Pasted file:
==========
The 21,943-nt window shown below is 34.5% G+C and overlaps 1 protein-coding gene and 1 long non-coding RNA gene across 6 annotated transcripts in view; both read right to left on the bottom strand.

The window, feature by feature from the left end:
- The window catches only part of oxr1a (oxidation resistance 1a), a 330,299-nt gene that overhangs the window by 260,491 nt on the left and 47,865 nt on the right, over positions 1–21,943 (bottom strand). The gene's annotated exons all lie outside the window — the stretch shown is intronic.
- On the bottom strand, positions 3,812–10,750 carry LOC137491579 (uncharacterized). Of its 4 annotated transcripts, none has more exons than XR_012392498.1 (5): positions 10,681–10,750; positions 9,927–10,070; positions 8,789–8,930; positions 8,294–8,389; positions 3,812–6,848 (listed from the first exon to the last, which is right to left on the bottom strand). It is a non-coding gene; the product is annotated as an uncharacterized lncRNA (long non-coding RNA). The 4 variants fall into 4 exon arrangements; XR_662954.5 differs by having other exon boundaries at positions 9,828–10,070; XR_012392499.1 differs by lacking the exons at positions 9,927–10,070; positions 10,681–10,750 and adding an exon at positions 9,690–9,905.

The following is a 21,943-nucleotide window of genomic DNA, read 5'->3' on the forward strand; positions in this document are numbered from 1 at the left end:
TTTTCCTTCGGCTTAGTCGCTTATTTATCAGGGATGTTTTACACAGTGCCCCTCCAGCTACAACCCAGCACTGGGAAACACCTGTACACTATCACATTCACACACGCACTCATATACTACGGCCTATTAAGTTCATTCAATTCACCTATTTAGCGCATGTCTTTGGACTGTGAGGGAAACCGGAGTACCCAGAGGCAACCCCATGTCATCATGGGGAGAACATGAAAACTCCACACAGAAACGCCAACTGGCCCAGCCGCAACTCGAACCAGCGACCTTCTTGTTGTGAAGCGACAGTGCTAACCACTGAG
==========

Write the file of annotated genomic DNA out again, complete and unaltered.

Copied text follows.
The 21,943-nt window shown below is 34.5% G+C and overlaps 1 protein-coding gene and 1 long non-coding RNA gene across 6 annotated transcripts in view; both read right to left on the bottom strand.

The window, feature by feature from the left end:
- The window catches only part of oxr1a (oxidation resistance 1a), a 330,299-nt gene that overhangs the window by 260,491 nt on the left and 47,865 nt on the right, over positions 1–21,943 (bottom strand). The gene's annotated exons all lie outside the window — the stretch shown is intronic.
- On the bottom strand, positions 3,812–10,750 carry LOC137491579 (uncharacterized). Of its 4 annotated transcripts, none has more exons than XR_012392498.1 (5): positions 10,681–10,750; positions 9,927–10,070; positions 8,789–8,930; positions 8,294–8,389; positions 3,812–6,848 (listed from the first exon to the last, which is right to left on the bottom strand). It is a non-coding gene; the product is annotated as an uncharacterized lncRNA (long non-coding RNA). The 4 variants fall into 4 exon arrangements; XR_662954.5 differs by having other exon boundaries at positions 9,828–10,070; XR_012392499.1 differs by lacking the exons at positions 9,927–10,070; positions 10,681–10,750 and adding an exon at positions 9,690–9,905.

The following is a 21,943-nucleotide window of genomic DNA, read 5'->3' on the forward strand; positions in this document are numbered from 1 at the left end:
TTTTCCTTCGGCTTAGTCGCTTATTTATCAGGGATGTTTTACACAGTGCCCCTCCAGCTACAACCCAGCACTGGGAAACACCTGTACACTATCACATTCACACACGCACTCATATACTACGGCCTATTAAGTTCATTCAATTCACCTATTTAGCGCATGTCTTTGGACTGTGAGGGAAACCGGAGTACCCAGAGGCAACCCCATGTCATCATGGGGAGAACATGAAAACTCCACACAGAAACGCCAACTGGCCCAGCCGCAACTCGAACCAGCGACCTTCTTGTTGTGAAGCGACAGTGCTAACCACTGAG